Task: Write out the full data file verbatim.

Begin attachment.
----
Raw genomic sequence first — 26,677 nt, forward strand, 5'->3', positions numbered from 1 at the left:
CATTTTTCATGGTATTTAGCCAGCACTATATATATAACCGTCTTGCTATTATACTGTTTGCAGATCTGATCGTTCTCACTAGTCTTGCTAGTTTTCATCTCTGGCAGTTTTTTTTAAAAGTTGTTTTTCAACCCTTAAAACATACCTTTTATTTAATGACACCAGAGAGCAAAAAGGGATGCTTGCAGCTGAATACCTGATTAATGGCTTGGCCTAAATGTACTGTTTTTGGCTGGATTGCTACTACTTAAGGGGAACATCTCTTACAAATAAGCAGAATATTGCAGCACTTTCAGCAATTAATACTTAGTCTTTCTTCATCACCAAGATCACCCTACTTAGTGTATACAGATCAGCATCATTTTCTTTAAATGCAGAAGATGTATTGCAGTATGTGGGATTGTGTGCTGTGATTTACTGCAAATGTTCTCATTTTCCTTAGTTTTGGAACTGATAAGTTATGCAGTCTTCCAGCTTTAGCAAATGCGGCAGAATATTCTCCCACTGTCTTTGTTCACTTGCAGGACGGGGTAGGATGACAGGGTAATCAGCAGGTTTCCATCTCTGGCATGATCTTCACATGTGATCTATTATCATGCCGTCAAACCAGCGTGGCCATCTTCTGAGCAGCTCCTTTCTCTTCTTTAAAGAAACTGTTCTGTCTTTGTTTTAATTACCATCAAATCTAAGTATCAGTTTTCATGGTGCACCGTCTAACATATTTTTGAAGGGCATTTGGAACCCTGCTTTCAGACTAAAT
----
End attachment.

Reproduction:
Raw genomic sequence first — 26,677 nt, forward strand, 5'->3', positions numbered from 1 at the left:
CATTTTTCATGGTATTTAGCCAGCACTATATATATAACCGTCTTGCTATTATACTGTTTGCAGATCTGATCGTTCTCACTAGTCTTGCTAGTTTTCATCTCTGGCAGTTTTTTTTAAAAGTTGTTTTTCAACCCTTAAAACATACCTTTTATTTAATGACACCAGAGAGCAAAAAGGGATGCTTGCAGCTGAATACCTGATTAATGGCTTGGCCTAAATGTACTGTTTTTGGCTGGATTGCTACTACTTAAGGGGAACATCTCTTACAAATAAGCAGAATATTGCAGCACTTTCAGCAATTAATACTTAGTCTTTCTTCATCACCAAGATCACCCTACTTAGTGTATACAGATCAGCATCATTTTCTTTAAATGCAGAAGATGTATTGCAGTATGTGGGATTGTGTGCTGTGATTTACTGCAAATGTTCTCATTTTCCTTAGTTTTGGAACTGATAAGTTATGCAGTCTTCCAGCTTTAGCAAATGCGGCAGAATATTCTCCCACTGTCTTTGTTCACTTGCAGGACGGGGTAGGATGACAGGGTAATCAGCAGGTTTCCATCTCTGGCATGATCTTCACATGTGATCTATTATCATGCCGTCAAACCAGCGTGGCCATCTTCTGAGCAGCTCCTTTCTCTTCTTTAAAGAAACTGTTCTGTCTTTGTTTTAATTACCATCAAATCTAAGTATCAGTTTTCATGGTGCACCGTCTAACATATTTTTGAAGGGCATTTGGAACCCTGCTTTCAGACTAAAT